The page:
A hundred companies in the UK have switched the typical five-day work week to a four-day work week with no loss of pay. The companies participated in the 4 Day Week Campaign, hoping to change Britain’s approach to work.
Although the participating companies employ a small proportion of Britain's workforce – 2,600 staff – the campaign hopes to remove five-day working patterns that are seen as a “hangover” from an earlier economic age.
There has been increased momentum in companies adopting four-day work weeks according to Joe Ryle, the UK campaign’s director, even as the nation prepares for a long recession.
“We want to see a four-day week with no loss of pay become the normal way of working in this country by the end of the decade so we are aiming to sign up many more companies over the next few years,” Joe says.
“With many businesses struggling to afford 10% inflation pay rises, we’re starting to see increasing evidence that a four-day week with no loss of pay is being offered as an alternative solution.”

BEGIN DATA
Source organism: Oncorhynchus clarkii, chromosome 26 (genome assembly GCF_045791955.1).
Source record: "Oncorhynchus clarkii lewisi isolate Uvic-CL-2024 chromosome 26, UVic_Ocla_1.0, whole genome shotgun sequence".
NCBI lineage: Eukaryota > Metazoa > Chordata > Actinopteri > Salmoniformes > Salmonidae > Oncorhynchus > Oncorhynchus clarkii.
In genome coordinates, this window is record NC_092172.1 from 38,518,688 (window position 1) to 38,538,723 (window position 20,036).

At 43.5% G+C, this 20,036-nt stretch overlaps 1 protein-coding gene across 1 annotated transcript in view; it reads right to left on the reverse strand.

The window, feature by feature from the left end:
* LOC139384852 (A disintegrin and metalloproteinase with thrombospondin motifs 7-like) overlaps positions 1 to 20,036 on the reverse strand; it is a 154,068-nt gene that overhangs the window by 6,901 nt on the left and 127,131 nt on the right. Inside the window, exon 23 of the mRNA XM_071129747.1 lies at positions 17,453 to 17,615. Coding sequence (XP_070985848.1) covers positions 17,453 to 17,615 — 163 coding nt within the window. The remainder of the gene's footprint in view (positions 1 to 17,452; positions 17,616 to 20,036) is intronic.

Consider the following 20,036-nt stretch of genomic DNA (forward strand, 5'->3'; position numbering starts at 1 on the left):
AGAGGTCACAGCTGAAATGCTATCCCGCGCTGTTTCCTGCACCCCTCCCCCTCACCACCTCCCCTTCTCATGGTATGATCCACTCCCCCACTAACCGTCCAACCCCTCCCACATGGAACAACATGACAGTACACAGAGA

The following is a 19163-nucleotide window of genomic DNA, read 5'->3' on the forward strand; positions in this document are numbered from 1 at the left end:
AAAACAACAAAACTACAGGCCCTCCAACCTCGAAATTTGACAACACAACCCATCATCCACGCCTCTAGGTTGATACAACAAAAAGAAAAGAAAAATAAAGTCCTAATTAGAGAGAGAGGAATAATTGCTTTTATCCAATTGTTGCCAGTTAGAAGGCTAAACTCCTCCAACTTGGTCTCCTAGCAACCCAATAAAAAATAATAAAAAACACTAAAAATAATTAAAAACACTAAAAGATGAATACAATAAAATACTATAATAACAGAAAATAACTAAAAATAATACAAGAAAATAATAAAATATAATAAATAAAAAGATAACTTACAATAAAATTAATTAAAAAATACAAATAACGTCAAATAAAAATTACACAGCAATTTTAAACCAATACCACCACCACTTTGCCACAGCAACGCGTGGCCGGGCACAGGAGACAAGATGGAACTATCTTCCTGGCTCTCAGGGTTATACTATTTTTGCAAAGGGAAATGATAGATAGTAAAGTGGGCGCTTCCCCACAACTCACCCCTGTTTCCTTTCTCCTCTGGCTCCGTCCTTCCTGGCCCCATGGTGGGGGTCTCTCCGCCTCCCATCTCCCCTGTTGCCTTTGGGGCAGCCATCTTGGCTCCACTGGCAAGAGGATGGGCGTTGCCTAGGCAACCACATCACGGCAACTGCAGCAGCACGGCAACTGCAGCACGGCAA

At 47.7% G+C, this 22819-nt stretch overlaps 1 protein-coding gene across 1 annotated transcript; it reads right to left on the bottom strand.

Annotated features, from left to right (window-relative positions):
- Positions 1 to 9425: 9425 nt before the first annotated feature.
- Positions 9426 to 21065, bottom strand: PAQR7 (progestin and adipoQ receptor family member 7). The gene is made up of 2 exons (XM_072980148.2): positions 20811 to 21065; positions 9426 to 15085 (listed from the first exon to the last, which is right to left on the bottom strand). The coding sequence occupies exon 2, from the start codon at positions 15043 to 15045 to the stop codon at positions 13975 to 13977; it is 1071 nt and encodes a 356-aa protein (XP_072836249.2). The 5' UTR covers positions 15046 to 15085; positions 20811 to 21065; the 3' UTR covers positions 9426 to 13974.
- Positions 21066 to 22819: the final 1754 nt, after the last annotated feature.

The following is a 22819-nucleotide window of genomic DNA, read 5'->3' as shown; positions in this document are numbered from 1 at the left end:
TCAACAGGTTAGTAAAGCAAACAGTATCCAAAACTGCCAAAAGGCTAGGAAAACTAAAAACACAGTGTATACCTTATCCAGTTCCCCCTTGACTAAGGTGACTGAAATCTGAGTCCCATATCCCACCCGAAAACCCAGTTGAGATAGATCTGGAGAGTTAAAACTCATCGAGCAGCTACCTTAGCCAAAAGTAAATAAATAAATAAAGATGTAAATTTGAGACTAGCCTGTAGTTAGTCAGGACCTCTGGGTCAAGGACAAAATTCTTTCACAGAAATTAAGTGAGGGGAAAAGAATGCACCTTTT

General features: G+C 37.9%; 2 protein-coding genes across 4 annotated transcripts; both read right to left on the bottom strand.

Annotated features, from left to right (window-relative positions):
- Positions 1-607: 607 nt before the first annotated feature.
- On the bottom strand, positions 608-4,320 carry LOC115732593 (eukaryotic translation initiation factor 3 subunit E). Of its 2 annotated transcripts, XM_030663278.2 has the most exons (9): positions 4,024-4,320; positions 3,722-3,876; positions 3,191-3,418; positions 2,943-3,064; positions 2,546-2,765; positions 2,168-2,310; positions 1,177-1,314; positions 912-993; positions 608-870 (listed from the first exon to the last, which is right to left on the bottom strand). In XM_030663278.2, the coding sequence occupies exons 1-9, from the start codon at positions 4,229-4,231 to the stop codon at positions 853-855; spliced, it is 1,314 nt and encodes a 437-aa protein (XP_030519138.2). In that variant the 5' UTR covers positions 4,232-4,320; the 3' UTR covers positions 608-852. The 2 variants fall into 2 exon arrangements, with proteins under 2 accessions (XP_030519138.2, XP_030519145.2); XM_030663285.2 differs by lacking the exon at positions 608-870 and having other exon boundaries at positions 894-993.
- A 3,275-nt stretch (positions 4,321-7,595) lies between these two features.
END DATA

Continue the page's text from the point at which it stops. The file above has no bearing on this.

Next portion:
How do four-day work weeks benefit employees?
The four-day workweek campaign shares that allowing employees to reduce their hours while remaining on the same pay increases their productivity and job satisfaction. It’s also been said to attract a diverse range of talent while retaining current employees.
Grace Lordan, Associate Professor in Behavioural Science & Director of TII LSE, said: “Firms that are adopting a ‘remote first’ approach, expecting their workers to be in the office only to collaborate or fulfil operational needs, are those that can attract and retain the most diverse talent, particularly women.
“Firms that demand their employees are in the office for no reason will lose out on diverse talent pools. These demands are also ego-driven rather than having the best interests of the business in mind.”
Separate from the study, more than 100 British companies have become accredited four-day working week employers since the COVID-19 pandemic.
Companies that permit a four-day working week of 32 hours and no loss can receive the gold standard accreditation and companies offering a 35-hour week can receive the silver standard.
Accreditation can only be gained if companies demonstrate a genuine reduction in working hours with no pay loss.